Culture At Large

A Christian defense of NATO

Brian J. Auten

What should Christians think of NATO?

This was the question that jumped out at me after reading Hollie Baker-Lutz’s Think Christian piece detailing her participation in the NATO protests last weekend in Chicago. Hearkening to Jesus’ “radical commitment to justice,” Baker-Lutz framed her protest activity as both an extension of her faith and a response to injustice – defined as NATO’s involvement in unjust wars, the negative impact United States military spending has on domestic commonwealth and an overall imperiousness despite the fact that the Cold War has ended.

I have never been on a march, but I agree with Baker-Lutz that, in some cases, marching may be a necessary part of one’s Christian commitment. In the case of NATO, however, I believe - as a Christian, a national-security practitioner and a trainer of young Christians wishing to enter intelligence-related careers - that there are solid reasons why one might wish to support the 63-year-old military alliance.

Other-interest, or caritas

Jean Bethke Elshtain has, over the course of her work on Just War theory, highlighted Augustine’s view of “neighbor-regard” (caritas), as well as that of “equal moral regard” – extensions in political life of Jesus’ summary of the law (loving God and loving neighbor as one’s self). Not only is collective defense a form of neighbor-regard – a covenant to come to the aid of another covenant member – but, as emphasized in the 2010 Strategic Concept, in NATO neighbor-regard extends to crisis management and cooperative, international security (including non-proliferation, arms control and disarmament).

Reiterating a point made by Robert Joustra in the comments to Baker-Lutz’s article, many NATO actions in these other two categories fall squarely into the area of responsibility to protect (R2P). Certainly Christians must evaluate current NATO International Security Assistance Force (ISAF) military operations on the basis of Just War categories, but in light of Baker-Lutz’s advocacy against global poverty (UnPoverty), it’s worth pointing out that in Afghanistan it is the actions of ISAF-member-led Provisional Reconstruction Teams (PRTs) that facilitate the country’s Microfinance Investment Support Facility (MISFA).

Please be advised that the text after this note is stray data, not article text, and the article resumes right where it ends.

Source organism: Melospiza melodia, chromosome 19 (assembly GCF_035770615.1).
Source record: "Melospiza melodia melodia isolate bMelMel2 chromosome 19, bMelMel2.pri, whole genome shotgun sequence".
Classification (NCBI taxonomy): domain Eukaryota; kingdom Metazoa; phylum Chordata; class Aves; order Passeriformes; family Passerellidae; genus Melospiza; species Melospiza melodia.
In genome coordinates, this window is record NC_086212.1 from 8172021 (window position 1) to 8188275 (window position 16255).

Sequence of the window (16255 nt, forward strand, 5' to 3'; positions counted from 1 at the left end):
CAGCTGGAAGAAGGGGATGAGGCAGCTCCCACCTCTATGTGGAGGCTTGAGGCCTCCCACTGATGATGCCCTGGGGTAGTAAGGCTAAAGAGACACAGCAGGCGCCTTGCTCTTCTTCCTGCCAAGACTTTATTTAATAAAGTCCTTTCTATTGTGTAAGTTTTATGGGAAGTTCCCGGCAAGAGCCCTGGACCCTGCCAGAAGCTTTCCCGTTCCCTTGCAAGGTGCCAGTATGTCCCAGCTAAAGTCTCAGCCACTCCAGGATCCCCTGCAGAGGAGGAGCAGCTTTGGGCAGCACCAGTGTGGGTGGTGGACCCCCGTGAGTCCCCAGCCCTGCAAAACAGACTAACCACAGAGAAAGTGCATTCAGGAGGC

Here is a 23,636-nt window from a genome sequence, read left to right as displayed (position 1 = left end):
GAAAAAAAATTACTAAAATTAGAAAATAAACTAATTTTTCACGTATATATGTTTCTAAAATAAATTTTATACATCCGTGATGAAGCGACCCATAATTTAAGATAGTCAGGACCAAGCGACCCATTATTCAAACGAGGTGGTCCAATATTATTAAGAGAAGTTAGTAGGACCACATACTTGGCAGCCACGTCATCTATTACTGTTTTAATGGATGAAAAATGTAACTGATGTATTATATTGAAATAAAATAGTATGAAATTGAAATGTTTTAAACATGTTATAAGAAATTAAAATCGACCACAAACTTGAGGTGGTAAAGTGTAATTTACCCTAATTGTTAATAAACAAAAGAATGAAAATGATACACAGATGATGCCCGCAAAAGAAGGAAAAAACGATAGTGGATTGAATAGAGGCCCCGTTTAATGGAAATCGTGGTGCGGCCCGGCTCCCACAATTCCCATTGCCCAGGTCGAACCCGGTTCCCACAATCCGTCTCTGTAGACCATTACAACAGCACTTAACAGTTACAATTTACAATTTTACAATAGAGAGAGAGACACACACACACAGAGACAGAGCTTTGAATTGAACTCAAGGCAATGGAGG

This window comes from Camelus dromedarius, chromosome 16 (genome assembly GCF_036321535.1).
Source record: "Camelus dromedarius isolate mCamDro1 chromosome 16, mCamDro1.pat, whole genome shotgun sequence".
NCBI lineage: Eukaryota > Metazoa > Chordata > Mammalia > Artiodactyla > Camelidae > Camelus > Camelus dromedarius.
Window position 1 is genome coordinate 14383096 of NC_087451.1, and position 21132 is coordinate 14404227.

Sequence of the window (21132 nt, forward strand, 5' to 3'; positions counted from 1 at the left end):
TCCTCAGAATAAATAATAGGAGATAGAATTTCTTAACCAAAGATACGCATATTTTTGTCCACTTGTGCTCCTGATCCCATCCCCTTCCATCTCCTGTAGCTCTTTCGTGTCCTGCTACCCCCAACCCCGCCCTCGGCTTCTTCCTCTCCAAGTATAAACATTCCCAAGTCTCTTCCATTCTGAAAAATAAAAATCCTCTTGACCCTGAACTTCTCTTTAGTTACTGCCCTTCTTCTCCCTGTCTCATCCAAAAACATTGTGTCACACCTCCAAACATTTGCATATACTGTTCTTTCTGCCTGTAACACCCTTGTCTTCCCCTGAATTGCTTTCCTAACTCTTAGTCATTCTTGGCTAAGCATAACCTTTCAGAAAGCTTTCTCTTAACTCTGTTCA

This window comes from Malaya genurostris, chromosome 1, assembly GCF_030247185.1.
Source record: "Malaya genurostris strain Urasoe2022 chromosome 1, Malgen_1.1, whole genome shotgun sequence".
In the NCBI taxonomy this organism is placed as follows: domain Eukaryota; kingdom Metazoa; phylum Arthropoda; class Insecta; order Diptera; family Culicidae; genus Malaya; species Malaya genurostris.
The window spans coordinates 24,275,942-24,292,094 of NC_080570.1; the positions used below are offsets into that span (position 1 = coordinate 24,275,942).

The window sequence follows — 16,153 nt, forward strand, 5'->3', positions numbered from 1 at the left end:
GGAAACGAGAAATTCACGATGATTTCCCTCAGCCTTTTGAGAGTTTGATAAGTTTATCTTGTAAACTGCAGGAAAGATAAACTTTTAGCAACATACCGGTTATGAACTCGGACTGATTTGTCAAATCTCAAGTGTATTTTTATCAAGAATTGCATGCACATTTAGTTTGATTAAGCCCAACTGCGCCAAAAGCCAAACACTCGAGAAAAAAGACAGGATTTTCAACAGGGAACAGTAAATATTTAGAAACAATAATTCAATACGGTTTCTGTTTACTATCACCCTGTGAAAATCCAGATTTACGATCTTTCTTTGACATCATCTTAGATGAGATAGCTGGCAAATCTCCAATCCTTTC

I believe - as a Christian, a national-security practitioner and a trainer of young Christians wishing to enter intelligence-related careers - that there are solid reasons why one might wish to support the 63-year-old military alliance.

NATO also expresses neighbor-regard in the sense of strategic and financial burden-sharing. Strategy-wise, as described in NATO’s May 2012 Deterrence and Defence Posture Review, the “supreme guarantee” of the alliance’s security falls to just three of the 28 members - that is, to the strategic nuclear forces of the United States, with contributions from French and United Kingdom nuclear weapons. Financially, although contributions are not pegged directly to an alliance member’s Gross National Product, the United States nonetheless carries a 21-25% share in each of NATO’s Common Funds – civil budget, military budget and NATO Security Investment Program (NSIP).

Limiting the temptation of unilateral hubris

Governments, like the men and women who constitute them, are too easily tempted by power. Alliances serve as a brake or a bulwark in the face of, as Peter Leithart recently highlighted over at First Things, the inescapable political fact of power asymmetries. Despite oft-made claims to the contrary, NATO was not formed simply for countering the military threat posed by the Soviet Union and the Warsaw Pact. As G. John Ikenberry explains in his book, After Victory, the Settlement of 1945 (NATO included) was in very large part about the Gulliver-like binding of American power after World War II.

Given Baker-Lutz’s concerns about the United States acting as if “might makes right” in the international realm, NATO may be one of the few multilateral instruments available to temper any future unconstrained impulses. The alliance one attempts to resist via protests today may be the very instrument God uses to check even more costly, unilateral temptations tomorrow.

None of this is to denigrate Baker-Lutz’s choice to express her Christian commitment through marching against NATO, but it is to demonstrate that there are alternative, Christian perspectives for supporting - rather than resisting - the alliance.

What Do You Think?

  • What is your opinion of NATO, and how has it been formed by Christian principles?
  • Should the commands Jesus gave to individuals be transferred to nation states?

 

Topics: Culture At Large, News & Politics, World, Justice, Politics